Reproduction of the descent vehicle of the Venera 7
|Mission type||Venus lander|
|Mission duration||Travel: 120 days|
Lander: 23 minutes
|Spacecraft||4V-1 No. 630|
|Launch mass||1,180 kilograms (2,600 lb)|
|Landing mass||500 kilograms (1,100 lb)|
|Start of mission|
|Launch date||17 August 1970, 05:38:22UTC|
|Launch site||Baikonur 31/6|
|End of mission|
|Last contact||15 December 1970, 06:00UTC|
|Perihelion altitude||0.69 astronomical units (103,000,000 km)|
|Aphelion altitude||1.01 astronomical units (151,000,000 km)|
|Landing date||15 December 1970, 05:37:10 UTC|
Seal of Venera 7
Venera 7 (Russian: Венера-7, meaning Venus 7) was a Soviet spacecraft, part of the Venera series of probes to Venus. When it landed on the Venusian surface on 15 December 1970, it became the first spacecraft to soft land on another planet and first to transmit data from there back to Earth.
The lander was designed to be able to survive pressure of up to 180 bars (18,000 kPa) (2,610 psi) and temperatures of 580 °C (1,076 °F). This was significantly greater than what was expected to be encountered but significant uncertainties as to the surface temperatures and pressure of Venus resulted in the designers’ opting for a large margin of error. The degree of hardening added mass to the probe which limited the amount of mass available for scientific instruments both on the probe itself and the interplanetary bus. The interplanetary bus carried a solar wind charged particle detector and a cosmic ray detector. On the lander there were temperature and pressure sensors as well as an accelerometer to measure atmospheric density. The probe also carried a radar altimeter.
The probe was launched from Earth on 17 August 1970, at 05:38 UTC. It consisted of an interplanetary bus, based on the 3MV system, and a lander. During the flight to Venus, two in-course corrections were made using the bus' on-board KDU-414 engine.
Venera 7 entered the atmosphere of Venus on 15 December 1970. The lander remained attached to the interplanetary bus during the initial stages of atmospheric entry, to allow the bus to cool the lander to −8 °C (17 °F) for as long as possible. The lander was ejected once atmospheric buffeting broke the interplanetary bus's lock-on with Earth. The parachute opened at a height of 60 km, and atmospheric testing began with results showing the atmosphere to be 97% carbon dioxide. The parachute was initially reefed down to 1.8 square meters, opening to 2.5 square meters 13 minutes later, when the reefing line melted as designed. Six minutes after the unreefing, the parachute started to fail, resulting in a descent more rapid than planned. The parachute eventually failed completely, and the probe entered a period of freefall. As a result, the lander struck the surface of Venus at about 16.5 m/s (37 mph) at 05:37:10 UTC. The landing coordinates are .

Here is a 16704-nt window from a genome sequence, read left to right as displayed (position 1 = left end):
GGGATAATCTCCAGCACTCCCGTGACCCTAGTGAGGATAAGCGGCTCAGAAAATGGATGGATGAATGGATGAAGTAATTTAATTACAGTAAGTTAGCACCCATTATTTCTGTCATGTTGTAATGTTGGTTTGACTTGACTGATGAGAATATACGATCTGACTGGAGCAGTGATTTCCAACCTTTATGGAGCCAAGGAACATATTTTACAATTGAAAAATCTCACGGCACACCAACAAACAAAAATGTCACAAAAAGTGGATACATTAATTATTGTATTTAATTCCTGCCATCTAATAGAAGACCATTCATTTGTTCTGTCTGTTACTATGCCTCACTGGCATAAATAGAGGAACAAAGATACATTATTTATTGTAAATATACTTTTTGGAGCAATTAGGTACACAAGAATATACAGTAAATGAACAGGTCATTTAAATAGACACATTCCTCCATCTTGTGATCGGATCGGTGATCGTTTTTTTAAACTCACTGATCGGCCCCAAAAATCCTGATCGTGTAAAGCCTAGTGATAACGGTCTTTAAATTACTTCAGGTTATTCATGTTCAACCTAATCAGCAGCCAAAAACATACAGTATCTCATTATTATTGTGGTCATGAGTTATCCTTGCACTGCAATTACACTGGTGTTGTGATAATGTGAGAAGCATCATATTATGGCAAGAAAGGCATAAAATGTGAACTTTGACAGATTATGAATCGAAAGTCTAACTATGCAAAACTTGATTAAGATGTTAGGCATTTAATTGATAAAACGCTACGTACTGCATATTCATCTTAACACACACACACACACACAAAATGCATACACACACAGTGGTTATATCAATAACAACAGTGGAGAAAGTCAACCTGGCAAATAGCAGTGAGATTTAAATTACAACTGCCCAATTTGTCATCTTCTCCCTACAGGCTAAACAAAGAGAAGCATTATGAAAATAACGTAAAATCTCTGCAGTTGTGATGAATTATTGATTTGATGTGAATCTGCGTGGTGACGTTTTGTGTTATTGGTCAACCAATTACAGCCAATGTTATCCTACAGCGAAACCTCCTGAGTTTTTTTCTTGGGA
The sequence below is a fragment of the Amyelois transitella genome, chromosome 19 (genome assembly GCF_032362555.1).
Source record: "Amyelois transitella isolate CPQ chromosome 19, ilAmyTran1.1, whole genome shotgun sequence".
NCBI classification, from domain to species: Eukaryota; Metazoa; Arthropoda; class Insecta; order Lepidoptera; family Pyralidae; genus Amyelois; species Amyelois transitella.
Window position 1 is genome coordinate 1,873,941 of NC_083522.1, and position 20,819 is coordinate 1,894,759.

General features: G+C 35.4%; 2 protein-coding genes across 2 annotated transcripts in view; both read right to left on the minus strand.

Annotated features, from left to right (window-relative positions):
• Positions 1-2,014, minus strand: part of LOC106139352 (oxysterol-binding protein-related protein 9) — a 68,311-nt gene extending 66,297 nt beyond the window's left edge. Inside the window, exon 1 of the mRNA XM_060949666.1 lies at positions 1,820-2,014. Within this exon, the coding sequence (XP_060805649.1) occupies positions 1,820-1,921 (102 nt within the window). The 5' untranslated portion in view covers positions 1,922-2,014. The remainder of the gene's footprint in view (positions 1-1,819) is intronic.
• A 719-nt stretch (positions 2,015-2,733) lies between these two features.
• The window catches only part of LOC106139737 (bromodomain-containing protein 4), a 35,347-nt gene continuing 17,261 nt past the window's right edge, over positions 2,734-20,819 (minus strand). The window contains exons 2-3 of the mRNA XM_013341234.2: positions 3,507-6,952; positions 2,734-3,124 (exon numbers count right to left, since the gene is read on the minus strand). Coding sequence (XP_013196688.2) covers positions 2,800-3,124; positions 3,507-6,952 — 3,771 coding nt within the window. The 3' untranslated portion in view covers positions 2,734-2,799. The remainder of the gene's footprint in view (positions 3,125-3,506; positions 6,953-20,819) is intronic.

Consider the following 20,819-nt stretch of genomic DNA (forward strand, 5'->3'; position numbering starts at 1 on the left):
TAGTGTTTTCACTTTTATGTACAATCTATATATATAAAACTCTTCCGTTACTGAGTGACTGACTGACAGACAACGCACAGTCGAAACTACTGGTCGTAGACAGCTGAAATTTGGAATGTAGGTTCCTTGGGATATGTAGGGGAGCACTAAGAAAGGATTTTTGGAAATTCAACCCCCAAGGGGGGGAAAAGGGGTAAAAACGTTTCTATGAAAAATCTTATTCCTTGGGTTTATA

The probe appeared to go silent on impact, but recording tapes kept rolling. A few weeks later, upon a review of the tapes by the radio astronomer Oleg Rzhiga, another 23 minutes of very weak signals were found on them. The spacecraft had landed on Venus, and probably bounced onto its side, leaving the medium gain antenna not aimed correctly for strong signal transmission to Earth.
The probe transmitted information to Earth for 53 minutes, which included about 20 minutes from the surface. It was found that the temperature at the surface of Venus was 475 °C (887 °F) ± 20 °C. Using the temperature, and models of the atmosphere, a pressure of 9.0 MPa (1,300 psi) ± 1.5 MPa was calculated. From the spacecraft's rapid halt (from falling to stationary inside 0.2 seconds), it was possible to conclude that the craft had hit a solid surface with low levels of dust.
The probe provided information about the surface of Venus, which could not be seen through a thick veil of atmosphere. The spacecraft definitively confirmed that humans cannot survive on the surface of Venus, and excluded the possibility that there is any liquid water on Venus.
- "Science: Onward from Venus". Time. 8 February 1971. Retrieved 2 January 2013.
- Siddiqi 2018, pp. 1, 3.
- Huntress Jr & Marov 2011, p. 235.
- "Venera 7". NASA Space Science Data Coordinated Archive. NASA. Retrieved 6 October 2019.
- Huntress Jr & Marov 2011, pp. 236–240.
- Reeves 1994, pp. 211–215.
- Patrick Moore, The data book of astronomy. CRC Press, 2000, p. 92.
See Table 5-5, Missions to Venus, 1961–2000. Landing near Navka Planitia
- "Larry Klaes, The Soviets and Venus, Part 1, 1993". Archived from the original on 29 September 2015. Retrieved 29 September 2015.
- Harvey 2007, p. 114.
- "Итоги работы станции "Венера-7"". Galspace (in Russian).
- Ulivi & Harland 2007, pp. 97–99.
- Harvey, Brian (2007). Russian Planetary Exploration History, Development, Legacy and Prospects. Springer-Praxis. ISBN 9780387463438.CS1 maint: ref=harv (link)
- Huntress Jr, Wesley T.; Marov, Mikhail Ya (2011). Soviet Robots in the Solar System Mission Technologies and Discoveries. Springer-Praxis. ISBN 9781441978974.CS1 maint: ref=harv (link)
- Ulivi, Paolo; Harland, David M (2007). Robotic Exploration of the Solar System Part I: The Golden Age 1957–1982. Springer. ISBN 9780387493268.CS1 maint: ref=harv (link)
- Reeves, Robert (1994). The Superpower Space Race: An Explosive Rivalry through the Solar System. Plenum Press. ISBN 0-306-44768-1.CS1 maint: ref=harv (link)
- Siddiqi, Asif A. (2018). Beyond Earth: A Chronicle of Deep Space Exploration, 1958–2016 (PDF). The NASA history series (second ed.). Washington, DC: NASA History Program Office. ISBN 9781626830424. LCCN 2017059404. SP2018-4041.CS1 maint: ref=harv (link)